Saturday, April 03, 2004

The diminishing value of loyalty in the Bush White House

One of the things that I think has been overlooked lately is how the White House's capitulation to let Condoleezza Rice testify before the 9/11 commission represents a huge change in the value of loyalty in the Bush administration.

There's been more than enough written about what happens to anyone who turns on the White House. That list is long and growing -- John DiIulio, Larry Lindsey, Gen. Eric Shinseki and, most recently, Richard Clarke. The lesson for all of these folks and more was simple -- criticize the Bushies, and get stomped.

But this latest Condi Rice development changes all of this, and I mean big time. As numerous articles have pointed out, Rice has been nothing but fanatically loyal to her bosses, almost nauseatingly so, saying the most transparently idiotic and dishonest things in public as long as it protected the administration.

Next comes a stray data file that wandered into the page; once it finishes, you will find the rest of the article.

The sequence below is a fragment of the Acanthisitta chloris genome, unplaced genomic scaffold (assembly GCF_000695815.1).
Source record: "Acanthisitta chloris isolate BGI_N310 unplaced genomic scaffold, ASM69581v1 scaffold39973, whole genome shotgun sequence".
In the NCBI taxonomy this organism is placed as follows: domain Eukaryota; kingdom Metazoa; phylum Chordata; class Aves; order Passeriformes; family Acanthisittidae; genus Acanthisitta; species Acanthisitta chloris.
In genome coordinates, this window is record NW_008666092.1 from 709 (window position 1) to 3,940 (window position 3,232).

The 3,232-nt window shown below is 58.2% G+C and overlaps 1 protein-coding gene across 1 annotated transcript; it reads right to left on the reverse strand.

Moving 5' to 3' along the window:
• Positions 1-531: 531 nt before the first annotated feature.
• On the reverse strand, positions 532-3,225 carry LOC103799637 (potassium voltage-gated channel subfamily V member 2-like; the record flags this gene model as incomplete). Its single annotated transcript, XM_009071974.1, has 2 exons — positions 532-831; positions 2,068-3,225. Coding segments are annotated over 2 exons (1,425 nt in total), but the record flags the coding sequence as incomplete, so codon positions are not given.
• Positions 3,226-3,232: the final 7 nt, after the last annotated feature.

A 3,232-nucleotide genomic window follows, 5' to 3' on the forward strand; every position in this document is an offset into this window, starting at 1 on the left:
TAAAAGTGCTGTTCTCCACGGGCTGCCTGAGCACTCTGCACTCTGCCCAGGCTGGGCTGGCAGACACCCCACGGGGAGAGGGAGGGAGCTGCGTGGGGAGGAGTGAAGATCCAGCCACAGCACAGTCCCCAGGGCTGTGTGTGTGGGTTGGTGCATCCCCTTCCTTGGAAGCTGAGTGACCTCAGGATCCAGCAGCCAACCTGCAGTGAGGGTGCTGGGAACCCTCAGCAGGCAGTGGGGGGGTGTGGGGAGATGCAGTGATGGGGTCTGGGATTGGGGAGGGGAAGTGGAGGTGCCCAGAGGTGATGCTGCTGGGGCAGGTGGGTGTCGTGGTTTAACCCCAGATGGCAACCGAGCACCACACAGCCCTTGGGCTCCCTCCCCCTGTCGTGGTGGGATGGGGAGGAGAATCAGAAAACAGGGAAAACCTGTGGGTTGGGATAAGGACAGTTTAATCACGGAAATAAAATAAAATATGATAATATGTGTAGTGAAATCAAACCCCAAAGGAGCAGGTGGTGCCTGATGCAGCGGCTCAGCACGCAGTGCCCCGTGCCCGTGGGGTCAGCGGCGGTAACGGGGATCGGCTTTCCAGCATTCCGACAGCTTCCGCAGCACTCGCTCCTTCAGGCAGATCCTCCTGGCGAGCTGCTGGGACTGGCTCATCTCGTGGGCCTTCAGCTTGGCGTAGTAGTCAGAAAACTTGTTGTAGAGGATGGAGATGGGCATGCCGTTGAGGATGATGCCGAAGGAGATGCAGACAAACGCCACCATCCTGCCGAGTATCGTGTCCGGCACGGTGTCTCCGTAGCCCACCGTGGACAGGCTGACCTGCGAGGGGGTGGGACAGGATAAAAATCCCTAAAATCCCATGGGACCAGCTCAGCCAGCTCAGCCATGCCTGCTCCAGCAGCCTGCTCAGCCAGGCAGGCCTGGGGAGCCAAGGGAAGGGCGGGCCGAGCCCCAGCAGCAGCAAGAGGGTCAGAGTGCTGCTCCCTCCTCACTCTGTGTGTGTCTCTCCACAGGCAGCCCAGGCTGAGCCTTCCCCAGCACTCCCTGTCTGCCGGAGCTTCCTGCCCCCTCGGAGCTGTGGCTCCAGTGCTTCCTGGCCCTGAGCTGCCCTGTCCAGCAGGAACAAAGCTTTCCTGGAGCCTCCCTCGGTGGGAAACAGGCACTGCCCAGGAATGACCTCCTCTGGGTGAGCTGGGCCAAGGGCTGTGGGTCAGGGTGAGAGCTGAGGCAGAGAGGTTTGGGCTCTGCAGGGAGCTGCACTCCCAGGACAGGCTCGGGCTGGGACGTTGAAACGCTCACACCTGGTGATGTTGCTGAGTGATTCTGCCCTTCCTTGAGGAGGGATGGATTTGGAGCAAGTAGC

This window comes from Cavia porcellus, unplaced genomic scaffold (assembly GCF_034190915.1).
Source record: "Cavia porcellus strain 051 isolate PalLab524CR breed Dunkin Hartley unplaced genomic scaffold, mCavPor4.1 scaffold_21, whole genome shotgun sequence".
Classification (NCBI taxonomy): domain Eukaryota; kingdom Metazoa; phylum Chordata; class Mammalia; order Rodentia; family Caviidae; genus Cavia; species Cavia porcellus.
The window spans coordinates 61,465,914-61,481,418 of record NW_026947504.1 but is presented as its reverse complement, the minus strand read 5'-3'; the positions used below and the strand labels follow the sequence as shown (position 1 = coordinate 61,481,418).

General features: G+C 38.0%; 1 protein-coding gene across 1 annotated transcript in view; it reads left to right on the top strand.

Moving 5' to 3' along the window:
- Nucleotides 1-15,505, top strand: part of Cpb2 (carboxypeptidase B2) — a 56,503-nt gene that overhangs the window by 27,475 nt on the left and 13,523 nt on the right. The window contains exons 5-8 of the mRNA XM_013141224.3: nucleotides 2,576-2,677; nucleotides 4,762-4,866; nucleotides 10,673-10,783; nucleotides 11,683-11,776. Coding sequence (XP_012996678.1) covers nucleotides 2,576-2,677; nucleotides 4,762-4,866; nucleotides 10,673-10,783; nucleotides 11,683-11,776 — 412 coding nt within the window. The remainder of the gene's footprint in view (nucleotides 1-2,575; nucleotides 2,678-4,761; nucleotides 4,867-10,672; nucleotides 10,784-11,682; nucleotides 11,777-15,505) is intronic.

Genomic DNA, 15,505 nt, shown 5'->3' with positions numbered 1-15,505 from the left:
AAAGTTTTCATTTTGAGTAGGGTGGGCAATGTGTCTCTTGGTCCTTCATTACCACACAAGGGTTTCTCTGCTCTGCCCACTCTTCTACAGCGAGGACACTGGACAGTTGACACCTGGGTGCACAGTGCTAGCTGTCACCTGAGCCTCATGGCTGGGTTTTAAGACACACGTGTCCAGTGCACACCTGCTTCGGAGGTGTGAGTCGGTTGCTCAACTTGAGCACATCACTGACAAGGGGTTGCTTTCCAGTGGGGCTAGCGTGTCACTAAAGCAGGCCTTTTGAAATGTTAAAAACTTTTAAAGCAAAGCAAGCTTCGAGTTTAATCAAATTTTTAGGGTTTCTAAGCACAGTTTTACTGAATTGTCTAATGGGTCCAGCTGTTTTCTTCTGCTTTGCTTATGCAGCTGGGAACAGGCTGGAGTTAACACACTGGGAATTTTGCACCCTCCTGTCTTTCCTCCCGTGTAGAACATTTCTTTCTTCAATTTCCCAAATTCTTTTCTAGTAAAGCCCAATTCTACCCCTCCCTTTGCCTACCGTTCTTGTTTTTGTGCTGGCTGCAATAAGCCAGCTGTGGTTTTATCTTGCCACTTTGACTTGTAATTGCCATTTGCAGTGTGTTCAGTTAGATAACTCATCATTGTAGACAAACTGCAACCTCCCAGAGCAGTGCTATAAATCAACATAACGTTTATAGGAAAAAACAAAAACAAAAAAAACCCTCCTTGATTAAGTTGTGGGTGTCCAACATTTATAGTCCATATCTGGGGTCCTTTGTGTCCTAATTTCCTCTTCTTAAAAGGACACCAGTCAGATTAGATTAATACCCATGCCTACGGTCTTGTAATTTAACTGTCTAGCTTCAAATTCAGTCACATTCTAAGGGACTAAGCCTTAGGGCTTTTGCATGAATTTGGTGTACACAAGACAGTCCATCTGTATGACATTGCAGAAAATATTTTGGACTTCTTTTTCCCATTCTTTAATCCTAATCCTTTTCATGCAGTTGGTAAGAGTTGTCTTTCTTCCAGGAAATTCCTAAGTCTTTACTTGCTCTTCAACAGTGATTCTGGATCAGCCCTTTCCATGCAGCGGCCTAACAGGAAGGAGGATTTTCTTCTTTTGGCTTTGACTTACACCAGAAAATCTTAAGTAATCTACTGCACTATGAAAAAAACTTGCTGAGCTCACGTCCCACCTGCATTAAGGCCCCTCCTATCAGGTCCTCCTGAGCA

So it has to come as a bit of a shock for that same administration to suddenly announce that, sure, she'll testify -- under oath -- in front of the 9/11 commission after all. If Rice has any sense left, she'll realize that she's just been played for a complete patsy this whole time, and that all of her unswerving devotion didn't stop her from being pushed off the sled.

Others at the White House should start feeling really afraid right about now.

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